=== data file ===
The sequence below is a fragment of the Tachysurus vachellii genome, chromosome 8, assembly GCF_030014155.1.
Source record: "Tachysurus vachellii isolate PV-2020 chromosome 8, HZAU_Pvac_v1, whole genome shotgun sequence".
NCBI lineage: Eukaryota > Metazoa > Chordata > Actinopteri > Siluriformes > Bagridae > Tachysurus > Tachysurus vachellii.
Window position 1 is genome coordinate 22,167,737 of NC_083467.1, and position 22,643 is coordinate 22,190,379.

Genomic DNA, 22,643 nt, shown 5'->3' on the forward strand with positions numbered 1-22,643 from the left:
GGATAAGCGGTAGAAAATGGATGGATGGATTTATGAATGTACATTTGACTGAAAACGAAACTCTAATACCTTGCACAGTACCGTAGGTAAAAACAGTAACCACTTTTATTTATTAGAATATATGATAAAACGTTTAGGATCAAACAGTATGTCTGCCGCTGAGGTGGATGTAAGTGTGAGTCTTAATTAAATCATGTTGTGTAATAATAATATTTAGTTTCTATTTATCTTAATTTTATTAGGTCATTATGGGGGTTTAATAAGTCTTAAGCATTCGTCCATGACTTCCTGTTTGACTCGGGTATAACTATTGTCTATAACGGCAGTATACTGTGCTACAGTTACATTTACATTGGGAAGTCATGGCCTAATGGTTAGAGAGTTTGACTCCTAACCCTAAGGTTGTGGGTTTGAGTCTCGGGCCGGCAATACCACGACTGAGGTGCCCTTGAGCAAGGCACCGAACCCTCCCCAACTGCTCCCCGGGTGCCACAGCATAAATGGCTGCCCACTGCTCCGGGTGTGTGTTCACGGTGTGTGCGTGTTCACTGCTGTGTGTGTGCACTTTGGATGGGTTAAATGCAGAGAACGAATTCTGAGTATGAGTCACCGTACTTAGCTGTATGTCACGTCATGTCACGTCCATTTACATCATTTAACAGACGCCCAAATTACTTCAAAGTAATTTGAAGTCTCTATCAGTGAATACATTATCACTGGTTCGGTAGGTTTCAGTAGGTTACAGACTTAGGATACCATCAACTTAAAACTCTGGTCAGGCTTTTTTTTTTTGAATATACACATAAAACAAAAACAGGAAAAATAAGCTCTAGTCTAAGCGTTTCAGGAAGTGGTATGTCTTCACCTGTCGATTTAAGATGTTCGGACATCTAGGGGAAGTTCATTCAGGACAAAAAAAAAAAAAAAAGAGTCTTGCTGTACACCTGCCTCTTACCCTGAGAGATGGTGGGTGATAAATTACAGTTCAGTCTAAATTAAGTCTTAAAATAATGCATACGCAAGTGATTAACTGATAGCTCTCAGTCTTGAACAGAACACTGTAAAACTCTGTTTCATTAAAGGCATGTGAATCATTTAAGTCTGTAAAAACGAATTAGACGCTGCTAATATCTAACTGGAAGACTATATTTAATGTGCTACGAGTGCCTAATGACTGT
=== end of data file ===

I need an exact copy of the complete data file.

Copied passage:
The sequence below is a fragment of the Tachysurus vachellii genome, chromosome 8, assembly GCF_030014155.1.
Source record: "Tachysurus vachellii isolate PV-2020 chromosome 8, HZAU_Pvac_v1, whole genome shotgun sequence".
NCBI lineage: Eukaryota > Metazoa > Chordata > Actinopteri > Siluriformes > Bagridae > Tachysurus > Tachysurus vachellii.
Window position 1 is genome coordinate 22,167,737 of NC_083467.1, and position 22,643 is coordinate 22,190,379.

Genomic DNA, 22,643 nt, shown 5'->3' on the forward strand with positions numbered 1-22,643 from the left:
GGATAAGCGGTAGAAAATGGATGGATGGATTTATGAATGTACATTTGACTGAAAACGAAACTCTAATACCTTGCACAGTACCGTAGGTAAAAACAGTAACCACTTTTATTTATTAGAATATATGATAAAACGTTTAGGATCAAACAGTATGTCTGCCGCTGAGGTGGATGTAAGTGTGAGTCTTAATTAAATCATGTTGTGTAATAATAATATTTAGTTTCTATTTATCTTAATTTTATTAGGTCATTATGGGGGTTTAATAAGTCTTAAGCATTCGTCCATGACTTCCTGTTTGACTCGGGTATAACTATTGTCTATAACGGCAGTATACTGTGCTACAGTTACATTTACATTGGGAAGTCATGGCCTAATGGTTAGAGAGTTTGACTCCTAACCCTAAGGTTGTGGGTTTGAGTCTCGGGCCGGCAATACCACGACTGAGGTGCCCTTGAGCAAGGCACCGAACCCTCCCCAACTGCTCCCCGGGTGCCACAGCATAAATGGCTGCCCACTGCTCCGGGTGTGTGTTCACGGTGTGTGCGTGTTCACTGCTGTGTGTGTGCACTTTGGATGGGTTAAATGCAGAGAACGAATTCTGAGTATGAGTCACCGTACTTAGCTGTATGTCACGTCATGTCACGTCCATTTACATCATTTAACAGACGCCCAAATTACTTCAAAGTAATTTGAAGTCTCTATCAGTGAATACATTATCACTGGTTCGGTAGGTTTCAGTAGGTTACAGACTTAGGATACCATCAACTTAAAACTCTGGTCAGGCTTTTTTTTTTTGAATATACACATAAAACAAAAACAGGAAAAATAAGCTCTAGTCTAAGCGTTTCAGGAAGTGGTATGTCTTCACCTGTCGATTTAAGATGTTCGGACATCTAGGGGAAGTTCATTCAGGACAAAAAAAAAAAAAAAAGAGTCTTGCTGTACACCTGCCTCTTACCCTGAGAGATGGTGGGTGATAAATTACAGTTCAGTCTAAATTAAGTCTTAAAATAATGCATACGCAAGTGATTAACTGATAGCTCTCAGTCTTGAACAGAACACTGTAAAACTCTGTTTCATTAAAGGCATGTGAATCATTTAAGTCTGTAAAAACGAATTAGACGCTGCTAATATCTAACTGGAAGACTATATTTAATGTGCTACGAGTGCCTAATGACTGT